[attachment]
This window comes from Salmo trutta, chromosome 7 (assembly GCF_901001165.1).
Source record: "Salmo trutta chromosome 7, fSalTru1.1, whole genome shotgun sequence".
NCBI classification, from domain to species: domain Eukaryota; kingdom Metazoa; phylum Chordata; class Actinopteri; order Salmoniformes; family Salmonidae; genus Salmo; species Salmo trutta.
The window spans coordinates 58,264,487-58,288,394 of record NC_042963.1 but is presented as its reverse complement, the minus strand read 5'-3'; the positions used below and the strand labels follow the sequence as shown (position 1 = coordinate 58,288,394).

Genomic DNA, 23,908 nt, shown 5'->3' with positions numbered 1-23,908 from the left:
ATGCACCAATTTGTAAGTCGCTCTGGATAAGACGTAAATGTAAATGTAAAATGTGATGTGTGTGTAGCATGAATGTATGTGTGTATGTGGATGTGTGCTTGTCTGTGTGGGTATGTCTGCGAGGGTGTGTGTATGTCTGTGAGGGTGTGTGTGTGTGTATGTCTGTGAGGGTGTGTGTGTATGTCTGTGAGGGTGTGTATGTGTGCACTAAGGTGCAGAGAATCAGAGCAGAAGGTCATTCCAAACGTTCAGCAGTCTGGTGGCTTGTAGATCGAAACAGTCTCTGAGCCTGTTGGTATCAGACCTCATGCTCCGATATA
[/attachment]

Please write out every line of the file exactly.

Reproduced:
This window comes from Salmo trutta, chromosome 7 (assembly GCF_901001165.1).
Source record: "Salmo trutta chromosome 7, fSalTru1.1, whole genome shotgun sequence".
NCBI classification, from domain to species: domain Eukaryota; kingdom Metazoa; phylum Chordata; class Actinopteri; order Salmoniformes; family Salmonidae; genus Salmo; species Salmo trutta.
The window spans coordinates 58,264,487-58,288,394 of record NC_042963.1 but is presented as its reverse complement, the minus strand read 5'-3'; the positions used below and the strand labels follow the sequence as shown (position 1 = coordinate 58,288,394).

Genomic DNA, 23,908 nt, shown 5'->3' with positions numbered 1-23,908 from the left:
ATGCACCAATTTGTAAGTCGCTCTGGATAAGACGTAAATGTAAATGTAAAATGTGATGTGTGTGTAGCATGAATGTATGTGTGTATGTGGATGTGTGCTTGTCTGTGTGGGTATGTCTGCGAGGGTGTGTGTATGTCTGTGAGGGTGTGTGTGTGTGTATGTCTGTGAGGGTGTGTGTGTATGTCTGTGAGGGTGTGTATGTGTGCACTAAGGTGCAGAGAATCAGAGCAGAAGGTCATTCCAAACGTTCAGCAGTCTGGTGGCTTGTAGATCGAAACAGTCTCTGAGCCTGTTGGTATCAGACCTCATGCTCCGATATA